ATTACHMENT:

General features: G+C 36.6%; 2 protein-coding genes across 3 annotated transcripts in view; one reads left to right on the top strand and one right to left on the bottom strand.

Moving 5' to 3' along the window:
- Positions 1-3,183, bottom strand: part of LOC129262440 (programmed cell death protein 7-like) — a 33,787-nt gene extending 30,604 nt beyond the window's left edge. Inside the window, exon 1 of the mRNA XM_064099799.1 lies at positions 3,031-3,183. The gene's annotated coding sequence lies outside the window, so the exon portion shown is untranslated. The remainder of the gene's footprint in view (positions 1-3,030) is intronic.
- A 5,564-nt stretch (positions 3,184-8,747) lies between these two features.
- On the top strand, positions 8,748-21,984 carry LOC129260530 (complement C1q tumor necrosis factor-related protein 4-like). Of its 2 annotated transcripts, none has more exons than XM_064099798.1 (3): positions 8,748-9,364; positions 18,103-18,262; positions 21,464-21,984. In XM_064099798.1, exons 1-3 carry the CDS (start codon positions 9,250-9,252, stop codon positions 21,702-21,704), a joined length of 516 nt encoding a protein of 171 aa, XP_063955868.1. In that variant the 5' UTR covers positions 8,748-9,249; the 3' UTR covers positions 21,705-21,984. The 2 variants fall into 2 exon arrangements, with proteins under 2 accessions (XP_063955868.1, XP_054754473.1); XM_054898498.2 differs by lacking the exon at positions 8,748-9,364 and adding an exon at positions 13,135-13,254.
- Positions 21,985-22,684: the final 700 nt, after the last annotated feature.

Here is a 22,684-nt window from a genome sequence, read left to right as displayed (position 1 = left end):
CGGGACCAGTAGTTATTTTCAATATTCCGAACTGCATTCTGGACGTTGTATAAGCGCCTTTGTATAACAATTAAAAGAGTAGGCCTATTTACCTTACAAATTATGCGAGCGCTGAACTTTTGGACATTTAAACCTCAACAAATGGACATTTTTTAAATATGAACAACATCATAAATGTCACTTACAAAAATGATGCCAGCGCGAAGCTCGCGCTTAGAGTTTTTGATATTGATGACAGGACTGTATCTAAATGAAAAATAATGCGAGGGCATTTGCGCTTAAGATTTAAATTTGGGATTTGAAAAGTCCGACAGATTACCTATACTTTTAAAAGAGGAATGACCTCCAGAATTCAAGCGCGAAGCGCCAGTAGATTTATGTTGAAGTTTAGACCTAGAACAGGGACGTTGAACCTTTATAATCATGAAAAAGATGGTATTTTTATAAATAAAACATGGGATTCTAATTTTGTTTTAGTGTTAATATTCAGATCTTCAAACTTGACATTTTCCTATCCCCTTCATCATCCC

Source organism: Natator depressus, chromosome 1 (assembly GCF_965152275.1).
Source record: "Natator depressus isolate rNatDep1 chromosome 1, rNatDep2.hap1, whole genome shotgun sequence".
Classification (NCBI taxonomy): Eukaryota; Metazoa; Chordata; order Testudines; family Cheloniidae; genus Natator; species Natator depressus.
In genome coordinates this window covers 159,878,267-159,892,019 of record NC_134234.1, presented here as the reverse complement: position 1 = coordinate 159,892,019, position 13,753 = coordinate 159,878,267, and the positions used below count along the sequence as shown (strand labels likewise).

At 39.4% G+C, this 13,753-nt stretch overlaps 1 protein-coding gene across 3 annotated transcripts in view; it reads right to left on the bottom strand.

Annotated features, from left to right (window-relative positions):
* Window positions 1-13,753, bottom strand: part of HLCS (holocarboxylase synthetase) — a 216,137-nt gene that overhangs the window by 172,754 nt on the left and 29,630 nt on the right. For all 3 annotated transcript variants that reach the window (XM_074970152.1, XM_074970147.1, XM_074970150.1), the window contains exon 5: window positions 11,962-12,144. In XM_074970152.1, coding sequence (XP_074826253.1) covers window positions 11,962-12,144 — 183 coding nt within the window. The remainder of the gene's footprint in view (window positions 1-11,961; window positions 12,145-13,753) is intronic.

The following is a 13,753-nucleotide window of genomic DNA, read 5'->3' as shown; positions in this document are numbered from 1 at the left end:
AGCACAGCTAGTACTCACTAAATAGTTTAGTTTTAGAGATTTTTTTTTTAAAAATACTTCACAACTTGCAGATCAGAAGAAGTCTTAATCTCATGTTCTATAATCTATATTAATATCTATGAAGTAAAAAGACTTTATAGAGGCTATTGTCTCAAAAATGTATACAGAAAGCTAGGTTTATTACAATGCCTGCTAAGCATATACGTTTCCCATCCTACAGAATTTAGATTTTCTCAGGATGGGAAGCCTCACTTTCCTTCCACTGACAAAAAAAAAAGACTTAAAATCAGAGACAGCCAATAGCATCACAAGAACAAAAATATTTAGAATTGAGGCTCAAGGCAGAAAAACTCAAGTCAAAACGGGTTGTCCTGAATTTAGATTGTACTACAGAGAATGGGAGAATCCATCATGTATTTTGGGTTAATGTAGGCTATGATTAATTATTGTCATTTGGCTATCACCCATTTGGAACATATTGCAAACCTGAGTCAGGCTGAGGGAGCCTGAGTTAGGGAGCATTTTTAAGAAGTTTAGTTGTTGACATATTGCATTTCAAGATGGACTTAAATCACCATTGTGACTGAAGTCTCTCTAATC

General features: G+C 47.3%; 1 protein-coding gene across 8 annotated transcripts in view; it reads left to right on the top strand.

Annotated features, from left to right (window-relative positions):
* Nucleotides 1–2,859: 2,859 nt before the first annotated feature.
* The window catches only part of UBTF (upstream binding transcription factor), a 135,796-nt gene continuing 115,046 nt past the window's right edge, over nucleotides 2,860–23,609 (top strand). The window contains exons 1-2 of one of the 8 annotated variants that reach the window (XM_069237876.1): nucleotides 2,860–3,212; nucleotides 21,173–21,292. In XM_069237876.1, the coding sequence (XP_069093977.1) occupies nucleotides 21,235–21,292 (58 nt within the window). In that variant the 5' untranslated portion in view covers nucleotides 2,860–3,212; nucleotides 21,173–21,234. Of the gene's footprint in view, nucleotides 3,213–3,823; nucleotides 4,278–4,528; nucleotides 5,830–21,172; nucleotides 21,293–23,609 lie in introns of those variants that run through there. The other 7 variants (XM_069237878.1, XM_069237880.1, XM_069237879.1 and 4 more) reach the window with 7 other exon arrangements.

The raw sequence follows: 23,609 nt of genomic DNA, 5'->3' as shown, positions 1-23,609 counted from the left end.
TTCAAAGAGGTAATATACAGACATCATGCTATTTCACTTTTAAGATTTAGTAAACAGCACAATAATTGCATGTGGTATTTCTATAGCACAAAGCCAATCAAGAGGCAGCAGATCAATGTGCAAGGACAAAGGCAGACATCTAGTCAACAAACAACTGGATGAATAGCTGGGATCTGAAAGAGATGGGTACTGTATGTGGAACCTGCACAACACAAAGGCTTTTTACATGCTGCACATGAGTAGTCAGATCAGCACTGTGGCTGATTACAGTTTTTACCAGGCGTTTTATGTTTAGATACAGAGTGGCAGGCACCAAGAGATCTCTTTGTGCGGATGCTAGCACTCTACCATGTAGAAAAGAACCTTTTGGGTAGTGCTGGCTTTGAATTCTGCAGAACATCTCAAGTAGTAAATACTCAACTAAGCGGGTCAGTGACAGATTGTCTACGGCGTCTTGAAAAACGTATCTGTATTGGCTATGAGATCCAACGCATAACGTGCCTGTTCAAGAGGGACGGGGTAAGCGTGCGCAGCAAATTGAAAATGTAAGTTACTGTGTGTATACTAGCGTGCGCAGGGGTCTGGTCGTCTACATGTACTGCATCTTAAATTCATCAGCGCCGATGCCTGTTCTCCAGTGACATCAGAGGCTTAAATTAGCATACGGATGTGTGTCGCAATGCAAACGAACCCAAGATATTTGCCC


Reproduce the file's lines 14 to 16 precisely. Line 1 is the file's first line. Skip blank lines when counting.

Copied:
Annotated features, from left to right (window-relative positions):
* Window positions 1-13,753, bottom strand: part of HLCS (holocarboxylase synthetase) — a 216,137-nt gene that overhangs the window by 172,754 nt on the left and 29,630 nt on the right. For all 3 annotated transcript variants that reach the window (XM_074970152.1, XM_074970147.1, XM_074970150.1), the window contains exon 5: window positions 11,962-12,144. In XM_074970152.1, coding sequence (XP_074826253.1) covers window positions 11,962-12,144 — 183 coding nt within the window. The remainder of the gene's footprint in view (window positions 1-11,961; window positions 12,145-13,753) is intronic.

The following is a 13,753-nucleotide window of genomic DNA, read 5'->3' as shown; positions in this document are numbered from 1 at the left end: